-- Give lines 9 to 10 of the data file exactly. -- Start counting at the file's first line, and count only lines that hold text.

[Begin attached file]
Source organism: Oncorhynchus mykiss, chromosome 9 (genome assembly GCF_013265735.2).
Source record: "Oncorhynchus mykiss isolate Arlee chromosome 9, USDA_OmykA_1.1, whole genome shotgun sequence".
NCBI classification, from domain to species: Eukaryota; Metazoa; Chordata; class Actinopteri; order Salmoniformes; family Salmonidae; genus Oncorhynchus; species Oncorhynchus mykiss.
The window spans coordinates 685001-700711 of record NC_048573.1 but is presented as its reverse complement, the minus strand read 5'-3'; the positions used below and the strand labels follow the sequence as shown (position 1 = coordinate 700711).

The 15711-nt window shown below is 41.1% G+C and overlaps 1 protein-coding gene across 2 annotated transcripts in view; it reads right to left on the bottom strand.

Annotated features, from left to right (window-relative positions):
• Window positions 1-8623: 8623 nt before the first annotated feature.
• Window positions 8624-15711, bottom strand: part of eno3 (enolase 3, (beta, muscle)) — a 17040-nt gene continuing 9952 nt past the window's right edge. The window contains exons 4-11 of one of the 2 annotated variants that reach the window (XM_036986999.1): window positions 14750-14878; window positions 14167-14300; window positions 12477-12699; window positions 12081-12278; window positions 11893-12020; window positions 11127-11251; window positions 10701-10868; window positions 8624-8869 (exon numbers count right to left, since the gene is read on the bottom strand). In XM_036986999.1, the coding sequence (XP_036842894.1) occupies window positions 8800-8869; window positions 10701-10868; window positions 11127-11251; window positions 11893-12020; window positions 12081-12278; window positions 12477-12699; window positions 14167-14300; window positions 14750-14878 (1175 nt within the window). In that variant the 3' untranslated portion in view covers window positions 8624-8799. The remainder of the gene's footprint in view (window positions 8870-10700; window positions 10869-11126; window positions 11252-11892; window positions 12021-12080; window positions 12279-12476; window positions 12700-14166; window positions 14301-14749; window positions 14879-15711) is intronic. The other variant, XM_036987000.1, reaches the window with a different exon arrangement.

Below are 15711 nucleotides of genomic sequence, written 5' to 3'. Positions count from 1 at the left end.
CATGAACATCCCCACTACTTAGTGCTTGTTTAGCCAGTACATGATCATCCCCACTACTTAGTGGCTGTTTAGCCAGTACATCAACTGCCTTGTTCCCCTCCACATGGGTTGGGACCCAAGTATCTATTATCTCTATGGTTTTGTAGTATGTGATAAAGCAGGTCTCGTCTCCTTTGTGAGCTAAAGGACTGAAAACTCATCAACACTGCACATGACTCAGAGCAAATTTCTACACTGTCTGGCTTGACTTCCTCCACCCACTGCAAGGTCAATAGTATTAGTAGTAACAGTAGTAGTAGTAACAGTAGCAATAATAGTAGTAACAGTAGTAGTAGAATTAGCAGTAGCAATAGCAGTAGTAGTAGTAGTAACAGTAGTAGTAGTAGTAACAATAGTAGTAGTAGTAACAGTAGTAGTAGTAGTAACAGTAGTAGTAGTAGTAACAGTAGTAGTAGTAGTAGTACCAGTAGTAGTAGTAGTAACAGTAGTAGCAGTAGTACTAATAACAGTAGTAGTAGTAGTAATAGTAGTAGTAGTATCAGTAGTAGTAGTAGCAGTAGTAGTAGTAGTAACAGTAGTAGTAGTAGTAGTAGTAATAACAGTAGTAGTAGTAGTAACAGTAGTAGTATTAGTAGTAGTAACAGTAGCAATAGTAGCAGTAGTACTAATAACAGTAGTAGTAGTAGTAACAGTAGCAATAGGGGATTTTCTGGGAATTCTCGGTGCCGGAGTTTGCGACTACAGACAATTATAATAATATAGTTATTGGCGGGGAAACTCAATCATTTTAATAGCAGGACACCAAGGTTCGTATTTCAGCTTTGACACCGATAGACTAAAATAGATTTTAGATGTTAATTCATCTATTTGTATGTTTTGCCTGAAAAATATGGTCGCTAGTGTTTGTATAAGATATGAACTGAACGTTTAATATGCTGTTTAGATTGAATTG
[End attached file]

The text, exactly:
Below are 15711 nucleotides of genomic sequence, written 5' to 3'. Positions count from 1 at the left end.
CATGAACATCCCCACTACTTAGTGCTTGTTTAGCCAGTACATGATCATCCCCACTACTTAGTGGCTGTTTAGCCAGTACATCAACTGCCTTGTTCCCCTCCACATGGGTTGGGACCCAAGTATCTATTATCTCTATGGTTTTGTAGTATGTGATAAAGCAGGTCTCGTCTCCTTTGTGAGCTAAAGGACTGAAAACTCATCAACACTGCACATGACTCAGAGCAAATTTCTACACTGTCTGGCTTGACTTCCTCCACCCACTGCAAGGTCAATAGTATTAGTAGTAACAGTAGTAGTAGTAACAGTAGCAATAATAGTAGTAACAGTAGTAGTAGAATTAGCAGTAGCAATAGCAGTAGTAGTAGTAGTAACAGTAGTAGTAGTAGTAACAATAGTAGTAGTAGTAACAGTAGTAGTAGTAGTAACAGTAGTAGTAGTAGTAACAGTAGTAGTAGTAGTAGTACCAGTAGTAGTAGTAGTAACAGTAGTAGCAGTAGTACTAATAACAGTAGTAGTAGTAGTAATAGTAGTAGTAGTATCAGTAGTAGTAGTAGCAGTAGTAGTAGTAGTAACAGTAGTAGTAGTAGTAGTAGTAATAACAGTAGTAGTAGTAGTAACAGTAGTAGTATTAGTAGTAGTAACAGTAGCAATAGTAGCAGTAGTACTAATAACAGTAGTAGTAGTAGTAACAGTAGCAATAGGGGATTTTCTGGGAATTCTCGGTGCCGGAGTTTGCGACTACAGACAATTATAATAATATAGTTATTGGCGGGGAAACTCAATCATTTTAATAGCAGGACACCAAGGTTCGTATTTCAGCTTTGACACCGATAGACTAAAATAGATTTTAGATGTTAATTCATCTATTTGTATGTTTTGCCTGAAAAATATGGTCGCTAGTGTTTGTATAAGATATGAACTGAACGTTTAATATGCTGTTTAGATTGAATTG